my problem doesn't apply in this case since I'm no longer using the sax parser for my particular problem.

scoder commented Mar 30, 2013

No - no splitting at all, just let it fail. "xmlns:xsi" is not a valid tag name or attribute name, so lxml will reject it with an appropriate error message.

zzzeek commented Mar 30, 2013 come lxml's etree parser doesn't reject it? separate issue ?

zzzeek commented Mar 30, 2013

can you clarify "namespace unaware parser" - is "xml.sax.parse" in the python standard lib namespace unaware? Because yes, it doesn't seem to handle documents that were spit out by Eclipse's XML generator which I'm assuming produces valid XML.

Also, in the time between I posted my original bug report and when I got a response, I stopped noticing that my test is using "xml.sax.parse", i.e. the Python stdlib parser, and not an lxml tool, so I have re-noted that.

scoder commented Mar 30, 2013

You have to explicitly enable namespace aware parsing in xml.sax (see the link I posted). Otherwise, it will not consider namespace declarations anything special and return them as regular attributes. In that case, an error is the appropriate response of lxml, because lxml is always namespace aware, so the user is doing something "stupid". (And I just tried it, creating an attribute "xmlns:test" gives a ValueError in lxml.)

zzzeek commented Mar 30, 2013

Yeah, the python lib docs here are very lacking, because the docs for parse() don't talk about any of this. As far as I can tell, the API that actually works is entirely undocumented, as there are no python docs for ExpatParser, the "expatreader" module, or the "namespaceHandling" flag:

from xml.sax.expatreader import ExpatParser
parser = ExpatParser(namespaceHandling=1)

If you set that flag to 0, then you're getting the behavior of xml.sax.parse(). Unless I'm missing something, this is a pretty major omission in Python's standard docs. If I knew about this API in the first place I would not have encountered the lxml bug at all since all the XML I deal with has namespaces.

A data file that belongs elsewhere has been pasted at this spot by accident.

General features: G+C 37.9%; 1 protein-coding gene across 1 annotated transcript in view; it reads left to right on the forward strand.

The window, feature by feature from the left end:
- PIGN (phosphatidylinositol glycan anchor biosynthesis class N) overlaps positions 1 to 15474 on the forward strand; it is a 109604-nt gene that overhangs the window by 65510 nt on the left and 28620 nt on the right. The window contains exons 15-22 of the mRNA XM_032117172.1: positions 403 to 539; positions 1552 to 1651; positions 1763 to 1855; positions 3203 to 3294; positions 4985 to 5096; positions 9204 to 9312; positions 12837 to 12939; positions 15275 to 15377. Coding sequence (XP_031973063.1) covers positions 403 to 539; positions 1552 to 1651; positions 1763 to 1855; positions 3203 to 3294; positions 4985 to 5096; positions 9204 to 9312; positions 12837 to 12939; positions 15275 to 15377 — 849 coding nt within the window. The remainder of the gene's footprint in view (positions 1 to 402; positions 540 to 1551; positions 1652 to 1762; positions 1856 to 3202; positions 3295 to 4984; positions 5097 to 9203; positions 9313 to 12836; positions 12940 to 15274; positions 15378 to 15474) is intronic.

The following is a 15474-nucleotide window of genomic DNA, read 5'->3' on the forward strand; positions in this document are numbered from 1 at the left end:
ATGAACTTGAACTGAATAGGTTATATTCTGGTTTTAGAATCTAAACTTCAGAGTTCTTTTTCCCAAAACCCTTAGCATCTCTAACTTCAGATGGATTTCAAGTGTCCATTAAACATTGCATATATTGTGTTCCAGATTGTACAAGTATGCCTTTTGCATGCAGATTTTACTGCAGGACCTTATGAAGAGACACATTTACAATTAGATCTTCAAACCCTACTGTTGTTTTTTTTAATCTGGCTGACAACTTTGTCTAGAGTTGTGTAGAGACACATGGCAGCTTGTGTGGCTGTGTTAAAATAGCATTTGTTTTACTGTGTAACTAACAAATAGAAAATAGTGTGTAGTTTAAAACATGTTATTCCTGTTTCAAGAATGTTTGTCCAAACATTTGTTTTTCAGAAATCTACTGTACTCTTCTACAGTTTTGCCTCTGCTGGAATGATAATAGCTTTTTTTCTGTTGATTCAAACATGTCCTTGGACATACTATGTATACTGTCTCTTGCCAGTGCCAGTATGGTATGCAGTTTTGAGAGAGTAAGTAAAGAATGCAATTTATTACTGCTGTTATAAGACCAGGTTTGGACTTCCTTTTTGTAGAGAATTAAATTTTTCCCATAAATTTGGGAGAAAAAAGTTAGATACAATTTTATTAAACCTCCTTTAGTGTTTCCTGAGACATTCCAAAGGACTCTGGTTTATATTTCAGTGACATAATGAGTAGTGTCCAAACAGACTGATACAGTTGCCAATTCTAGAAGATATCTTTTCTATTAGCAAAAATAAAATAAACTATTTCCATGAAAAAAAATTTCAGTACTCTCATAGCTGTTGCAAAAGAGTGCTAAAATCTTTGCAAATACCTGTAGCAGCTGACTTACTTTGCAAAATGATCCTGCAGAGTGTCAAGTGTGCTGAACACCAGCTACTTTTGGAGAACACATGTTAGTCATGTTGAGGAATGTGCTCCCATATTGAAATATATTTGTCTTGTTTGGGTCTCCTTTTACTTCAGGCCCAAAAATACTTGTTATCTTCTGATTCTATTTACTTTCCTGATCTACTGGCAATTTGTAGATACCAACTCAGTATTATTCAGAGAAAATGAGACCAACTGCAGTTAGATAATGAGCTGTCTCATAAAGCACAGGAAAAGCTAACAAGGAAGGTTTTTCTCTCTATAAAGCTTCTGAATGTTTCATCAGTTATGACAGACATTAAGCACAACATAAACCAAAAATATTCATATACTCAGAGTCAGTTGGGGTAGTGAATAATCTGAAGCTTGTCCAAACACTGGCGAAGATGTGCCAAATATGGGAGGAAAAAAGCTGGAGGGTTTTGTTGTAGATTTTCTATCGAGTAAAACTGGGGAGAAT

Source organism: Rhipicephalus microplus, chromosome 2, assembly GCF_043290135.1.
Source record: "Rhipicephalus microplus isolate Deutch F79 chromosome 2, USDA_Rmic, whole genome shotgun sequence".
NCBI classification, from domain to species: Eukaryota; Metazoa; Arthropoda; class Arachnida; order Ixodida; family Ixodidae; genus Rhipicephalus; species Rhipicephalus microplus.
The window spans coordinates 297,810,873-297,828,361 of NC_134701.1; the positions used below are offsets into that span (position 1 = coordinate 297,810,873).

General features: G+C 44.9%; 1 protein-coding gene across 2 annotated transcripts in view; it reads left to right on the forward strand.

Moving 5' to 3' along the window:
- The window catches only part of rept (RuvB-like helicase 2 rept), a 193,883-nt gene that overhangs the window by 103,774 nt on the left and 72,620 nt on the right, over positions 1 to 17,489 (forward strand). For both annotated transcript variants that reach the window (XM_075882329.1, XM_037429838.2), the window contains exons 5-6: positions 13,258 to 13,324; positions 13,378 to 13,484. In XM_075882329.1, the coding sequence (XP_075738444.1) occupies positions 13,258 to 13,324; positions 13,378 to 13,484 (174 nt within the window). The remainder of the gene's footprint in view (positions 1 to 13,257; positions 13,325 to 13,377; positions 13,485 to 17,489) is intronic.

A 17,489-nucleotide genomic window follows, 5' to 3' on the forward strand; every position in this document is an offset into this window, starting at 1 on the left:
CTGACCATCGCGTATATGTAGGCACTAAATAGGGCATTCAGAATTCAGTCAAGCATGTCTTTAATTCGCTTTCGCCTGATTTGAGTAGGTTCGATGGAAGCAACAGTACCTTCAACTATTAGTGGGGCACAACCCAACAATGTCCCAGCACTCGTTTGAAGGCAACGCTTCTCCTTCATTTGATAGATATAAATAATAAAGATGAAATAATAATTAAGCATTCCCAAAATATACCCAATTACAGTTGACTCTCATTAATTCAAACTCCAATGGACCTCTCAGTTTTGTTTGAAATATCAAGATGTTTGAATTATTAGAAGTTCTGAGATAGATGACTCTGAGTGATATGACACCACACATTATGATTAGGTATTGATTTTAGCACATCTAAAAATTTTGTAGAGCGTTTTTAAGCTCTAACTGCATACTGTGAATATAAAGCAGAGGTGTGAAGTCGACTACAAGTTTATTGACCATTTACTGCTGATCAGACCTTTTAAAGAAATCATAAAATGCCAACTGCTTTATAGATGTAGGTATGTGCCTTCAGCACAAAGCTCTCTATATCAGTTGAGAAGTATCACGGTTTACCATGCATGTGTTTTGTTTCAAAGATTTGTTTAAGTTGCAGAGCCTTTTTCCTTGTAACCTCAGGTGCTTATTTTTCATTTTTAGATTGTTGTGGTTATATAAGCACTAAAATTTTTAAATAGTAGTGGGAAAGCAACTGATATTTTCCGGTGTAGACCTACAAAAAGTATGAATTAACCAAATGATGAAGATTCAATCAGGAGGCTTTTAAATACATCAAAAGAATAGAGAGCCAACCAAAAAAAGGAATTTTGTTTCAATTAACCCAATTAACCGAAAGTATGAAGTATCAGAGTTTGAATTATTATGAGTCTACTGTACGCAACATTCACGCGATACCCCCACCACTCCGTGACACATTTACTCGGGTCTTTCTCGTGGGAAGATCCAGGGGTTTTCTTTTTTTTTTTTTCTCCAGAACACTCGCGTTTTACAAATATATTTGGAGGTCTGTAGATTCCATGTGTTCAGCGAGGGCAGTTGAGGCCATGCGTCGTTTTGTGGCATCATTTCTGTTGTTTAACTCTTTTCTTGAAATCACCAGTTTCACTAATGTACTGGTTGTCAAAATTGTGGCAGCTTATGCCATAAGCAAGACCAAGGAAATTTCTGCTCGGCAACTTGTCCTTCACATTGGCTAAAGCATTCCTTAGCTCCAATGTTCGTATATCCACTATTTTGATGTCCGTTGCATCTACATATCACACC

@zzzeek zzzeek closed this Mar 30, 2013
scoder commented Mar 31, 2013

I guess the docs just expect you to know how the SAX interface works. They were written at a time where SAX was a well accepted and widely used interface. The way to enable namespace aware parsing is to call setFeature().

Here's an example:

(BTW, that example was easy to find by asking duckduckgo for "python sax example namespaces" ...)

I'm sure the Python core developers will be very happy about any improvement to the documentation here. Especially a working example would seriously help.

zzzeek commented Mar 31, 2013

well, here's another problem with that "we assume everyone knows" approach. I did nothing but sax parsing with Java from like 1999 to 2001, I haven't poked into my old zipfiles of that code but it's very likely there's some setFeature() calls in there.

So perhaps they should also consider that 12 years later, perhaps that memory has been replaced many times over by dozens of new APIs in the interim....